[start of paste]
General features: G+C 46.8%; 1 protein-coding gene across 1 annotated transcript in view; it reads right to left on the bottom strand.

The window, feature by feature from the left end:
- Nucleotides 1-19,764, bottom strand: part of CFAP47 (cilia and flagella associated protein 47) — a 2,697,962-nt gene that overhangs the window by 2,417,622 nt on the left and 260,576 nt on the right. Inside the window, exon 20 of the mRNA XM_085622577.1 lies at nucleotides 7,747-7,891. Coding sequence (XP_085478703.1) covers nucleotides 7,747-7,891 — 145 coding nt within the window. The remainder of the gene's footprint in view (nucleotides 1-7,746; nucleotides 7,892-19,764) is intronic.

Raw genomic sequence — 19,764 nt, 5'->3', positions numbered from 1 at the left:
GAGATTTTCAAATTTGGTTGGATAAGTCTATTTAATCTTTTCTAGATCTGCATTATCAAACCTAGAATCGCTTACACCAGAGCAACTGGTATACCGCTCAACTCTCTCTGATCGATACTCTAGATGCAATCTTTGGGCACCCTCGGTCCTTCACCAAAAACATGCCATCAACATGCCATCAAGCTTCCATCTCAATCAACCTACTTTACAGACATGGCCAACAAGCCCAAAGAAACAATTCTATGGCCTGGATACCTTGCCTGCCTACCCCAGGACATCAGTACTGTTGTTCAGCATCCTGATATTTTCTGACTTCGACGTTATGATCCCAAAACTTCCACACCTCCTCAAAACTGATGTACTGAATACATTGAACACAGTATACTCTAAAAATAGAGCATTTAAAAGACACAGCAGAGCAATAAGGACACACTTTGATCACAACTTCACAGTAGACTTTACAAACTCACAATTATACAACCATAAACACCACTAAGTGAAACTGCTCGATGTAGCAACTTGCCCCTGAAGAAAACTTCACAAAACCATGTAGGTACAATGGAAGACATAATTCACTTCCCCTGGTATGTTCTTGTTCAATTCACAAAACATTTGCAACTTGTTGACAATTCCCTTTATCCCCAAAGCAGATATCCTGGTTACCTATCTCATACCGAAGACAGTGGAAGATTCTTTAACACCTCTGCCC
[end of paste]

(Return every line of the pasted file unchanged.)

General features: G+C 46.8%; 1 protein-coding gene across 1 annotated transcript in view; it reads right to left on the bottom strand.

The window, feature by feature from the left end:
- Nucleotides 1-19,764, bottom strand: part of CFAP47 (cilia and flagella associated protein 47) — a 2,697,962-nt gene that overhangs the window by 2,417,622 nt on the left and 260,576 nt on the right. Inside the window, exon 20 of the mRNA XM_085622577.1 lies at nucleotides 7,747-7,891. Coding sequence (XP_085478703.1) covers nucleotides 7,747-7,891 — 145 coding nt within the window. The remainder of the gene's footprint in view (nucleotides 1-7,746; nucleotides 7,892-19,764) is intronic.

Raw genomic sequence — 19,764 nt, 5'->3', positions numbered from 1 at the left:
GAGATTTTCAAATTTGGTTGGATAAGTCTATTTAATCTTTTCTAGATCTGCATTATCAAACCTAGAATCGCTTACACCAGAGCAACTGGTATACCGCTCAACTCTCTCTGATCGATACTCTAGATGCAATCTTTGGGCACCCTCGGTCCTTCACCAAAAACATGCCATCAACATGCCATCAAGCTTCCATCTCAATCAACCTACTTTACAGACATGGCCAACAAGCCCAAAGAAACAATTCTATGGCCTGGATACCTTGCCTGCCTACCCCAGGACATCAGTACTGTTGTTCAGCATCCTGATATTTTCTGACTTCGACGTTATGATCCCAAAACTTCCACACCTCCTCAAAACTGATGTACTGAATACATTGAACACAGTATACTCTAAAAATAGAGCATTTAAAAGACACAGCAGAGCAATAAGGACACACTTTGATCACAACTTCACAGTAGACTTTACAAACTCACAATTATACAACCATAAACACCACTAAGTGAAACTGCTCGATGTAGCAACTTGCCCCTGAAGAAAACTTCACAAAACCATGTAGGTACAATGGAAGACATAATTCACTTCCCCTGGTATGTTCTTGTTCAATTCACAAAACATTTGCAACTTGTTGACAATTCCCTTTATCCCCAAAGCAGATATCCTGGTTACCTATCTCATACCGAAGACAGTGGAAGATTCTTTAACACCTCTGCCC